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Director & Actor Teams: The Overlooked & Underrated (Part 2 of 2)

Following are some supplemental sections featuring notable director & actor teams that did not meet the criteria for the main body of the article. Some will argue that a number of these should have been included in the primary section but keep in mind that film writing on any level, from the casual to the academic, is a game of knowledge and perception filtered through personal taste.


Other Notable Director & Actor Teams

This section is devoted to pairings where the duo worked together at least 3 times with the actor in a major role in each feature film, resulting in 1 must-see film.

Terence Young & Sean Connery

Must-See Collaboration: From Russia with Love (1962).

Other Collaborations: Action of the Tiger (1957), Dr. No (1962), Thunderball (1965).

Director Young and actor Connery teamed up to create one of the very best Connery-era James Bond films with From Russia with Love which features a great villainous performance by Robert Shaw
See full article at SoundOnSight »

Manning up for The Expendables 2 - The Dolph Lundgren Rampage

Tom Jolliffe mans up in preparation for The Expendables 2 with an overdose of explosive action cinema, beginning with 'The Dolph Lundgren Rampage'...

Over the course of the next 6 weeks, I will be getting myself ready for the action spectacular that is The Expendables 2. This will be possibly the manliest film ever made, so with that in mind I feel it necessary to man the hell up in preparation by re-watching films from the Expendables themselves. Each star, a load of action, and possibly a whole bunch of dead brain-cells by the time the release date rolls around.

The rules are simple. I shall be avoiding the most iconic roles, like Rambo for Sly, the Terminator for Arnold etc., with the exception of naff sequels. I will be thinking randomly, delving into some of the darkest recesses of these muscular CVs, as well as some films that simply get forgotten.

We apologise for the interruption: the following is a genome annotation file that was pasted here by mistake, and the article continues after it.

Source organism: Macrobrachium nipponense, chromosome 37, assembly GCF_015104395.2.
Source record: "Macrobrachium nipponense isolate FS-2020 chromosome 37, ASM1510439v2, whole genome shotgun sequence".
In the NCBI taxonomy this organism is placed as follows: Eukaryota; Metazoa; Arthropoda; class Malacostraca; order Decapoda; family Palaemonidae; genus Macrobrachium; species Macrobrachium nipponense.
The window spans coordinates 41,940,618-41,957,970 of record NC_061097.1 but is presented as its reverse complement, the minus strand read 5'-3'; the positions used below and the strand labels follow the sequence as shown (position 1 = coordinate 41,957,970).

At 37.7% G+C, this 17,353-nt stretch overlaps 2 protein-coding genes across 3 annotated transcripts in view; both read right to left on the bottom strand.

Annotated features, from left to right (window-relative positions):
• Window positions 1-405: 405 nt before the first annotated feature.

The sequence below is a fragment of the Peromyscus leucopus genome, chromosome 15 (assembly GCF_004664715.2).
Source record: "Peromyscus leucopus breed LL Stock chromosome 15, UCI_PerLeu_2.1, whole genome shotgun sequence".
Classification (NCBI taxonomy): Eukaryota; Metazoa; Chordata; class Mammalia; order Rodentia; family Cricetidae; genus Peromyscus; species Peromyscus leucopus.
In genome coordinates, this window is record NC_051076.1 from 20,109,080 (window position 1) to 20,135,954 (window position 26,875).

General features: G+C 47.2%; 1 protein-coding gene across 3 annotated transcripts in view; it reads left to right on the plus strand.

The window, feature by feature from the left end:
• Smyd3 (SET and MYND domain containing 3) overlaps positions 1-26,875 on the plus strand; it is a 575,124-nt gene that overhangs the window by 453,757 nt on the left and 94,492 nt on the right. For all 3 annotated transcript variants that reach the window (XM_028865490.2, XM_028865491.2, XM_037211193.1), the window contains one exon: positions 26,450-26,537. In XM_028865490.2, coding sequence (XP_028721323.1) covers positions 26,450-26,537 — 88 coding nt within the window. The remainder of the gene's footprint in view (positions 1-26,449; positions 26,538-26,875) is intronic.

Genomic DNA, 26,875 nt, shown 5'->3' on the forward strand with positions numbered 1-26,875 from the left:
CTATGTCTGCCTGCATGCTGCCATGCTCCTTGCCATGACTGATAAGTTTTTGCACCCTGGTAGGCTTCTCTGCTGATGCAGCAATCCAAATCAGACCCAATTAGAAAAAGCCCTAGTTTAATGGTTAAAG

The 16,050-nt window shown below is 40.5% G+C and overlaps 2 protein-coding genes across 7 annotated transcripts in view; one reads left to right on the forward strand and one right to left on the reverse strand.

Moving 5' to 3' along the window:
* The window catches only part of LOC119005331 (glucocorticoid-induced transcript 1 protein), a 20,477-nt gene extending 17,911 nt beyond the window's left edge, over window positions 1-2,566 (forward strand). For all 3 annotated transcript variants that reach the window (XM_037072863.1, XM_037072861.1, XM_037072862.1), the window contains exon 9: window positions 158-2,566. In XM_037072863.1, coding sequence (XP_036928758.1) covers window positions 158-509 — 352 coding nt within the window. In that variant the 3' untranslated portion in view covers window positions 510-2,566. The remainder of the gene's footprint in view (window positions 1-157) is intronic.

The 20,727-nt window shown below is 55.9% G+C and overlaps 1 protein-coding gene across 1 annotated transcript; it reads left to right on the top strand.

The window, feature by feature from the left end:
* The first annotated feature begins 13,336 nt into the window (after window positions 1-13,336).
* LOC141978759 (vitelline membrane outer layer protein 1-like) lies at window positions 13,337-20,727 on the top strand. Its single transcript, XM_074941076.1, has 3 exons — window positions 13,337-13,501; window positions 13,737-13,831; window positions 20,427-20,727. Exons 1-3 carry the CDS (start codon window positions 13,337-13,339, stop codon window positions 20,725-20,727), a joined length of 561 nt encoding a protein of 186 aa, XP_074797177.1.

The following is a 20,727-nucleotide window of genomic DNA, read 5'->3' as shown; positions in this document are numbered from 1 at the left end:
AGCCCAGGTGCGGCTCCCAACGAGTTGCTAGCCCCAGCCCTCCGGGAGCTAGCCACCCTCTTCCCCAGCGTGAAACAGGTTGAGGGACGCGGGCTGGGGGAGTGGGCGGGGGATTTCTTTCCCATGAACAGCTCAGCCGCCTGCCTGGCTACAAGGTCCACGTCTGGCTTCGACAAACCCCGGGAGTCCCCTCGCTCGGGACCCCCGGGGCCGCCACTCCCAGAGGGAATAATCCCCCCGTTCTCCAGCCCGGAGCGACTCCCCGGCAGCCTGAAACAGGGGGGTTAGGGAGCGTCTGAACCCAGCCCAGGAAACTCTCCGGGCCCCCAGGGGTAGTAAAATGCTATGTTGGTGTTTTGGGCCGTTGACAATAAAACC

See full article at Flickeringmyth »

Dolph Lundgren is out for Round 2!

Tom Jolliffe discusses the ins and outs, ups and downs, past, present and future of Ivan Drago...

One of the Reagan era children, from the taut, muscular womb of 80’s action cinema, Dolph Lundgren never quite hit the big league. In the shadow of Stallone, Schwarzenegger and Willis were Van Damme, Seagal, and Norris. Then you’d say next in line was Dolph Lundgren. So why, off the back of hitting it big, and hitting it fast, did Lundgren never achieve a sustained career in the multiplexes?

Lundgren is a genuine, bonafide genius. Having studied chemical engineering in his younger days, obtaining a masters, he was offered a Fulbright scholarship at MIT. However the lure of acting was too much and a career in Hollywood beckoned. In fact he did not have long to wait for his big break at all. That break of course, being Rocky IV (1985). Aside from Lundgren being,
See full article at Flickeringmyth »

Welcome back, Dolph Lundgren! We...okay, I missed you

Welcome back, Dolph Lundgren! We...okay, I missed you
This weekend, I will be front-row-center at The Expendables. I’ll be the guy with the drool bib on. Now, let me be clear: It’s not because I’m dying to see the side of aged beef that is Sylvester Stallone or soak up the chrome-domed Cockney bad-assery of Jason Statham (who I like a lot). It’s not because of Jet Li, who I could take or leave. And since I never really got all that geeked up about mixed martial arts or professional wrestling, the presence of Randy Couture or “Stone ColdSteve Austin doesn’t mean that much to me.
See full article at - PopWatch »

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